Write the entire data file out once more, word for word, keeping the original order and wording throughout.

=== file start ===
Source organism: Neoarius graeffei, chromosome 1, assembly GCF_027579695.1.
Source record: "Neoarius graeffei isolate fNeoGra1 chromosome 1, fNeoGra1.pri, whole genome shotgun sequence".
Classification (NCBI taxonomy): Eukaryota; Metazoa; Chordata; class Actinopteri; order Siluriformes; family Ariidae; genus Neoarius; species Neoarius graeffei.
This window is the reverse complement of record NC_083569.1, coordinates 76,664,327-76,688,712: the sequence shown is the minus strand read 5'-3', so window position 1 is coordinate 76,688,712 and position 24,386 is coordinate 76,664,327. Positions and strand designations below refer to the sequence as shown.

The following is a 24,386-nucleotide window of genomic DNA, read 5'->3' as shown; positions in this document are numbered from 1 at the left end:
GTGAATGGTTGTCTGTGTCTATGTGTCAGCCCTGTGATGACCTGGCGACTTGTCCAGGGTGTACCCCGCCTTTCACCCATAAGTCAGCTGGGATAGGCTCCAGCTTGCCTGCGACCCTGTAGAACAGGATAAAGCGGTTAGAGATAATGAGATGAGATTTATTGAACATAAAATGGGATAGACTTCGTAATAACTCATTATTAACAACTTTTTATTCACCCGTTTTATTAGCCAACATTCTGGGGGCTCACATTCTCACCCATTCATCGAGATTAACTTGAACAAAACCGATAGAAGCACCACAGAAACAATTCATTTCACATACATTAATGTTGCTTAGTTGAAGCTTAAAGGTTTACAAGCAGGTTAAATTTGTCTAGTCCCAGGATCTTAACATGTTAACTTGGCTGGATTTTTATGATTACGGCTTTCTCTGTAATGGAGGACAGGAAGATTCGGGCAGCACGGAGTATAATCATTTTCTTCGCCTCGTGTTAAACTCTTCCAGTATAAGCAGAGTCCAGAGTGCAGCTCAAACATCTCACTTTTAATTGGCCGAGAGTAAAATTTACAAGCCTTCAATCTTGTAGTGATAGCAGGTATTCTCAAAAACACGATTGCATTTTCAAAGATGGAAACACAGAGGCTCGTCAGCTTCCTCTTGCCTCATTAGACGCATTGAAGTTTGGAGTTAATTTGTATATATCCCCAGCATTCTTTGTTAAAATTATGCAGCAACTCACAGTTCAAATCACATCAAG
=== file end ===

Source organism: Neoarius graeffei, chromosome 1, assembly GCF_027579695.1.
Source record: "Neoarius graeffei isolate fNeoGra1 chromosome 1, fNeoGra1.pri, whole genome shotgun sequence".
Classification (NCBI taxonomy): Eukaryota; Metazoa; Chordata; class Actinopteri; order Siluriformes; family Ariidae; genus Neoarius; species Neoarius graeffei.
This window is the reverse complement of record NC_083569.1, coordinates 76,664,327-76,688,712: the sequence shown is the minus strand read 5'-3', so window position 1 is coordinate 76,688,712 and position 24,386 is coordinate 76,664,327. Positions and strand designations below refer to the sequence as shown.

The following is a 24,386-nucleotide window of genomic DNA, read 5'->3' as shown; positions in this document are numbered from 1 at the left end:
GTGAATGGTTGTCTGTGTCTATGTGTCAGCCCTGTGATGACCTGGCGACTTGTCCAGGGTGTACCCCGCCTTTCACCCATAAGTCAGCTGGGATAGGCTCCAGCTTGCCTGCGACCCTGTAGAACAGGATAAAGCGGTTAGAGATAATGAGATGAGATTTATTGAACATAAAATGGGATAGACTTCGTAATAACTCATTATTAACAACTTTTTATTCACCCGTTTTATTAGCCAACATTCTGGGGGCTCACATTCTCACCCATTCATCGAGATTAACTTGAACAAAACCGATAGAAGCACCACAGAAACAATTCATTTCACATACATTAATGTTGCTTAGTTGAAGCTTAAAGGTTTACAAGCAGGTTAAATTTGTCTAGTCCCAGGATCTTAACATGTTAACTTGGCTGGATTTTTATGATTACGGCTTTCTCTGTAATGGAGGACAGGAAGATTCGGGCAGCACGGAGTATAATCATTTTCTTCGCCTCGTGTTAAACTCTTCCAGTATAAGCAGAGTCCAGAGTGCAGCTCAAACATCTCACTTTTAATTGGCCGAGAGTAAAATTTACAAGCCTTCAATCTTGTAGTGATAGCAGGTATTCTCAAAAACACGATTGCATTTTCAAAGATGGAAACACAGAGGCTCGTCAGCTTCCTCTTGCCTCATTAGACGCATTGAAGTTTGGAGTTAATTTGTATATATCCCCAGCATTCTTTGTTAAAATTATGCAGCAACTCACAGTTCAAATCACATCAAG